A challenging task in the realm of computer vision is semantic segmentation, where the goal is to assign a class label (e.g., road, car, person, etc.) to each pixel of an image. A lot of recent successes in the realm of semantic segmentation has centered around deep learning(LeCun et al., 2015), particularly leveraging deep convolutional neural networks to learn the mapping between input images and output semantic segmentation label maps. Some notable state-of-the-art deep convolutional neural network architectures previously proposed in research literature include RefineNet (Lin et al., 2017), TuSimple (Wang et al., 2017), PSPNet (Zhao et al., 2017), and the DeepLab family of networks (Chen et al., 2018a, 2017, b).
Despite these significant advances in deep convolutional neural networks for the task of semantic segmentation over recent years, the high architectural and computational complexities of such networks pose a big challenge for the widespread deployment in practical, on-device edge scenarios such as on mobile devices, drones, and vehicles where computational, memory, bandwidth, and energy resources are very limited. Therefore, one is motivated to investigate the design of compact deep convolutional neural networks for semantic segmentation tailored for such low-power edge scenarios.
A number of interesting strategies have been proposed in research literature for producing compact deep neural networks that are more catered for low-power on-device usage. These strategies include precision reduction (Jacob et al., 2017; Meng et al., 2017; Courbariaux et al., 2015), model compression (Han et al., 2015; Hinton et al., 2015; Ravi, 2017), architectural design principles (Howard et al., 2017; Sandler et al., 2018; Iandola et al., 2016; Shafiee et al., 2017; Wong et al., 2018b; Zhang et al., 2017; Ma et al., 2018; He et al., 2015). More recently, an interesting new strategy explored by researchers is the notion of fully automated network architecture search for algorithmically exploring compact deep neural network architecture designs that are better suited for on-device edge and mobile usage. Exemplary automated network architecture search strategies in this direction include MONAS (Hsu et al., 2018), ParetoNASH (Elsken et al., 2018), and MNAS (Tan et al., 2018), which take computational constraints into account during the search process.
In this study, we introduce EdgeSegNet, a compact deep convolutional neural network for the task of semantic segmentation. This is accomplished via a human-machine collaborative design strategy, where human-driven principled network design prototyping is coupled with machine-driven design exploration. Such an approach leads to customized module-level macroarchitecture and microarchitecture designs tailored specifically for semantic segmentation in low-power edge scenarios.
The network architecture of EdgeSegNet network for semantic segmentation. The underlying architecture is comprised of a heterogeneous mix of residual bottleneck macroarchitectures and non-residual bottleneck macroarchitectures with unique module-level microarchitecture designs. Also notable are selective use of long-range shortcut connectivity, and aggressive reduction via strided convolutions.
Here, we introduce EdgeSegNet, a compact deep convolutional neural network for semantic segmentation that was created via a human-machine collaborative design strategy (Wong et al., 2019). To leverage this human-machine collaborative design strategy for building EdgeSegNet, we first perform principled network design prototyping to construct an initial design prototype to act as the base framework. Next, we conduct machine-driven design exploration based on this initial design prototype along with accompanying data and design requirements. We will now discuss each of these design stages, followed by the EdgeSegNet architecture design.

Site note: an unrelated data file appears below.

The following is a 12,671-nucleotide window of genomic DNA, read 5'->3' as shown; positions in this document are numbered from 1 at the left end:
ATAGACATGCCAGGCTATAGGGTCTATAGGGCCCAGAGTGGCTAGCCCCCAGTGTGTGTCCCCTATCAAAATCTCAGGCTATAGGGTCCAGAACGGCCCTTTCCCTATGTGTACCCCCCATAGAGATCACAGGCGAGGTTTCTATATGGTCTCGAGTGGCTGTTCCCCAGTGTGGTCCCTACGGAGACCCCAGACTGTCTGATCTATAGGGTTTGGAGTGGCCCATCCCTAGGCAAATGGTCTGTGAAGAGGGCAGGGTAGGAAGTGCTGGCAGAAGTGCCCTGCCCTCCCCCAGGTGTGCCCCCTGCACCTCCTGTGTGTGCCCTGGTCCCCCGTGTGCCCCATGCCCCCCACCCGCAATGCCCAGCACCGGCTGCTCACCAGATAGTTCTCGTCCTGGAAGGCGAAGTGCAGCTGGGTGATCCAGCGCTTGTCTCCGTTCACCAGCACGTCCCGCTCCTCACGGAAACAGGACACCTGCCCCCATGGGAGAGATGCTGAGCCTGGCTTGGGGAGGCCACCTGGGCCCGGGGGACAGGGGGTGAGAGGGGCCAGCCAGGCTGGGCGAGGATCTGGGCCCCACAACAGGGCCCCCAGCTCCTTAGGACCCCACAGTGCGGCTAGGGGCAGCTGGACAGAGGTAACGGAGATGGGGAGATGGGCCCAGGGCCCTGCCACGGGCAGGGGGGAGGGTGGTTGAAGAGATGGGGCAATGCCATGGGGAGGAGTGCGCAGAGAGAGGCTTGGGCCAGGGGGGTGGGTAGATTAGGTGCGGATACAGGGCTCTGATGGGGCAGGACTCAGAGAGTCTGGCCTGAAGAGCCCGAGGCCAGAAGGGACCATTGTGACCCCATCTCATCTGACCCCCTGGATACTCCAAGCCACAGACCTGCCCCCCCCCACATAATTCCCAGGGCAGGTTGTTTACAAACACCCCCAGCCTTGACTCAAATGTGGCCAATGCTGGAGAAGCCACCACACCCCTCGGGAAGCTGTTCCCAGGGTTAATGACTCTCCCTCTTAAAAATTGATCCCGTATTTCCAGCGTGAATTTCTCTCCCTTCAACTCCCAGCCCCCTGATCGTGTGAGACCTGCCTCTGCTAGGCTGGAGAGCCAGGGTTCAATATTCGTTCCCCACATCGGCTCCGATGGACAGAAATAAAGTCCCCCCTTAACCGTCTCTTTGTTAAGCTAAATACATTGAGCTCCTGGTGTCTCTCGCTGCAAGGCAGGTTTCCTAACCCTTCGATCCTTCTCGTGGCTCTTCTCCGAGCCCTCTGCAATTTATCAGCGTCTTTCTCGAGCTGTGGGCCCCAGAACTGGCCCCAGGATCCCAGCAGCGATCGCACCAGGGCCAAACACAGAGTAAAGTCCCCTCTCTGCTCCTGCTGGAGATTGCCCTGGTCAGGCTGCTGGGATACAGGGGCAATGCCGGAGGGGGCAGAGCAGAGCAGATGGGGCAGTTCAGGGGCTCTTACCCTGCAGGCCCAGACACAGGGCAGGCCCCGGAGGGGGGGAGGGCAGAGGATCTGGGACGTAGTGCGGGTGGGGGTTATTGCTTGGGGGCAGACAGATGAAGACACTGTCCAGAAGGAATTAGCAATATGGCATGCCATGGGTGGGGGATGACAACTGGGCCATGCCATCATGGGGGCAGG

2.1 Principled network design prototyping
At the principled network design prototype stage in creating EdgeSegNet, we construct an initial semantic segmentation network design prototype (denoted as ) based on human-driven design principles to act a guide for the machine-driven design exploration phase. Inspired by the design principles for building networks for the task of semantic segmentation proposed in (Lin et al., 2017), we construct the initial design prototype with a multi-path refinement network architecture that enables improved high-resolution prediction by leveraging long-range shortcut connections. Such long-range shortcut connections enable the high-level semantic modeling in the deep layers to be refined based on fine-grained modeling in the earlier layers.
More specifically, the initial multi-path refinement design prototype for semantic segmentation used in this study is comprised of a number of feature representation modules, with shortcut connections between the modules. Refine modules are interspersed between these feature representation modules to enable outputs of the deep layers to be refined based on that of earlier layers. The actual macroarchitecture and microarchitecture designs of the individual network modules in the semantic segmentation network architecture are left flexible in order for the machine-driven design exploration phase to determine automatically based on the given dataset along with human-specified design requirements catered for on-device edge scenarios where computational and memory complexity are highly limited.
2.2 Machine-driven design exploration